So I’m a speaker at this conference, a month or two ago, and I’ve just delivered my spiel about the global warming hysteria being a classic example of the madness of crowds. The audience are gratifyingly impressed: some of them have never heard this stuff before, certainly not expressed in quite so forthright a way. Now there are questions from the floor and one of them comes from a university professor.
Actually – I’ve seen this before, all too many times: it’s how the Warmists roll – there’s no question being asked, it’s more of a rambling, grandstanding statement. The professor roots his statement in the personal, always a good tactic when you’re trying to make your case seem likeable, reasonable, down-to-earth. He tells us how on his travels and in his back garden, he’s noticed how very much the seasons have been changing in recent decades, how Autumn is definitely lasting longer and Spring is coming earlier, and glaciers are melting and butterflies are doing whatever it is to indicate that things bain’t natural and global warming is real. Then he begins invoking “the science.” What the scientists are now telling us, apparently, is that climate change isn’t so much a case of global warming as of a chaotic system (my, how the Warmists love that phrase!) being disrupted and leading in turn to “extreme weather events” of a greater intensity than ever before.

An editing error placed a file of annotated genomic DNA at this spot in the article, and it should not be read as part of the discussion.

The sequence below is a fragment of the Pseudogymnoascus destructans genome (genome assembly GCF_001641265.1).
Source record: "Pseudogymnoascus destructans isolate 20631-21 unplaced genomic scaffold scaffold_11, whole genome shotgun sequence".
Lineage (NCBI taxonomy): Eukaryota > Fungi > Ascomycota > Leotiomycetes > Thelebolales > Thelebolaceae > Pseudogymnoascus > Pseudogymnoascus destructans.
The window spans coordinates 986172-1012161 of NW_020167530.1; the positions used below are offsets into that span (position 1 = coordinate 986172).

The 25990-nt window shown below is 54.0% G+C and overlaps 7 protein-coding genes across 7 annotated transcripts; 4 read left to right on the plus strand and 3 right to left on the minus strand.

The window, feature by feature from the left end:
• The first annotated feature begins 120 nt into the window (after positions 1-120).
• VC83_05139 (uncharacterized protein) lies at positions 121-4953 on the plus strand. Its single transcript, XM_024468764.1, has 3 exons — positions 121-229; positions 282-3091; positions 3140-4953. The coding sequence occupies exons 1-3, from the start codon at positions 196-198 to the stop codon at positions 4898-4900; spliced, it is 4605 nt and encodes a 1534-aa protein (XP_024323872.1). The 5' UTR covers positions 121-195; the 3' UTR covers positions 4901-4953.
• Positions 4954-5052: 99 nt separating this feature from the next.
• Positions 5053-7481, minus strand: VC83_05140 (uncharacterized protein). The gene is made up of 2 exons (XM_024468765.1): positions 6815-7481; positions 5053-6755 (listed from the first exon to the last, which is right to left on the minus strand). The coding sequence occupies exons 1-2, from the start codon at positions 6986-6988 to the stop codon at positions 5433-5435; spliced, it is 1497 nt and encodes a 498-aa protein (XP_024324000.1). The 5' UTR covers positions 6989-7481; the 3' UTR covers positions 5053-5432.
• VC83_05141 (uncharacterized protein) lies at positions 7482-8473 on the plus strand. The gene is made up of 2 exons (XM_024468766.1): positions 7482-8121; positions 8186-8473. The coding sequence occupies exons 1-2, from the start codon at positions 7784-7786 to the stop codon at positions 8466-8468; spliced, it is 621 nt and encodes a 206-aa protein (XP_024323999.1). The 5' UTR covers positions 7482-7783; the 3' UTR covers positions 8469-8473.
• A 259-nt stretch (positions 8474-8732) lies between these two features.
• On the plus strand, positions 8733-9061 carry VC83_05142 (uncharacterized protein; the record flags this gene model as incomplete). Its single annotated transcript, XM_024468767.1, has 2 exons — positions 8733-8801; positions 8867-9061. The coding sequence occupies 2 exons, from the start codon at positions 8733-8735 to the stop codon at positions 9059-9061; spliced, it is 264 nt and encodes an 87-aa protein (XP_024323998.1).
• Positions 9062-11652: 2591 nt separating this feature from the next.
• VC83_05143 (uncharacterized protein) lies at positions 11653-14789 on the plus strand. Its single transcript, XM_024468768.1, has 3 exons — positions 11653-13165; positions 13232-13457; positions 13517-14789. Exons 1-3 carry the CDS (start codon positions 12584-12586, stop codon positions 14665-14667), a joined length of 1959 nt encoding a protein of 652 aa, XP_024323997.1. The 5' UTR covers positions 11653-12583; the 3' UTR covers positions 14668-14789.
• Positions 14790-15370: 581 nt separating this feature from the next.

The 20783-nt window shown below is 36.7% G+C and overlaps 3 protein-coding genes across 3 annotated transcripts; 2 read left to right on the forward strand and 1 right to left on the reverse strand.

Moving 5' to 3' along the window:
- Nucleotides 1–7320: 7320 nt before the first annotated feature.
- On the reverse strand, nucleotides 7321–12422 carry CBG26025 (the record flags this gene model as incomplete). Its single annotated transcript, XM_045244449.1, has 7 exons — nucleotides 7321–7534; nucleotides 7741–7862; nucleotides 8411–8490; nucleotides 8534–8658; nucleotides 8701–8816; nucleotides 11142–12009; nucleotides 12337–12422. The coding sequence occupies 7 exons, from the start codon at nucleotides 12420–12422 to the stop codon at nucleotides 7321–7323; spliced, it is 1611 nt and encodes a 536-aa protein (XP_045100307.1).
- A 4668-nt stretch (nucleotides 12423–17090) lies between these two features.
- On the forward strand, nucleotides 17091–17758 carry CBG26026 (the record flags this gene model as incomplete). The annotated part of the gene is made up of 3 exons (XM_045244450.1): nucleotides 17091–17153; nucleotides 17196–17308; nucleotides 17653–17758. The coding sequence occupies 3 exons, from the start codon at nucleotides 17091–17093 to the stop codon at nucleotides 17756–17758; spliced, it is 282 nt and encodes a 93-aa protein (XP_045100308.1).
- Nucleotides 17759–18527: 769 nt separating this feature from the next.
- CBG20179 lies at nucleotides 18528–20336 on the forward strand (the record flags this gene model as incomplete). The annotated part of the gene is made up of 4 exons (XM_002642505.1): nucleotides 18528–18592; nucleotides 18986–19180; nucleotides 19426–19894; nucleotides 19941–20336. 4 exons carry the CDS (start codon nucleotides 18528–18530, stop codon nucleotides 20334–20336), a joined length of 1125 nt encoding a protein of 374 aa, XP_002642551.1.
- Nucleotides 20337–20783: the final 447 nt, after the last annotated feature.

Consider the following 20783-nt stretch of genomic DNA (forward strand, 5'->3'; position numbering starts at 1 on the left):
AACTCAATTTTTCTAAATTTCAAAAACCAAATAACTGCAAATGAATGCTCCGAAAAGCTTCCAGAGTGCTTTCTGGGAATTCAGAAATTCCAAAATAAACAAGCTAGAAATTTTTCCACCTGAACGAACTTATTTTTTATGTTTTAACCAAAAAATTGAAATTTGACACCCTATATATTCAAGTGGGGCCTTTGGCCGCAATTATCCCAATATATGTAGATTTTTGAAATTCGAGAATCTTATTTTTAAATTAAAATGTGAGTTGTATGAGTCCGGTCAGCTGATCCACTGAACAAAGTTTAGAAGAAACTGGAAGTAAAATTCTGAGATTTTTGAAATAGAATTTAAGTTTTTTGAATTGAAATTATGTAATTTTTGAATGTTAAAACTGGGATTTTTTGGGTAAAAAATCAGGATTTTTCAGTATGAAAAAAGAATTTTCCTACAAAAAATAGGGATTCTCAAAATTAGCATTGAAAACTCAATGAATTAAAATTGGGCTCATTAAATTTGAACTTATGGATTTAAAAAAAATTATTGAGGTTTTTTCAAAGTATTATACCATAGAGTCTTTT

(Ah yes. That old chestnut. Didn’t the BBC once christen it “global weirding”? They surely did…)
As an example of these “extreme weather events”, the learned professor eruditely and loftily cites something he calls – with a straight face – SuperStorm Sandy.
At this point, I’ve heard quite enough. “It’s only called ‘SuperStorm’ Sandy by places like the BBC and the Guardian and the New York Times for emotive propaganda purposes. And you do realise that it wasn’t the strongest category of hurricane. Just a cat 3…” (And only a Cat 1, I should have added, by the time it reached shore).
This, I’m afraid, is where we’re at in the great climate debate – and have been for some time. The scenario I’ve just described will be familiar to absolutely every climate sceptic who has ever appeared on a public platform anywhere: you’ve come to fight by the rules of the Geneva convention – but there’s the opposition using poison gas, napalm, Red Cross ambulances to transport healthy combat troops, slave labour, torture, whatever means comes to hand at any given moment to help them win at every cost.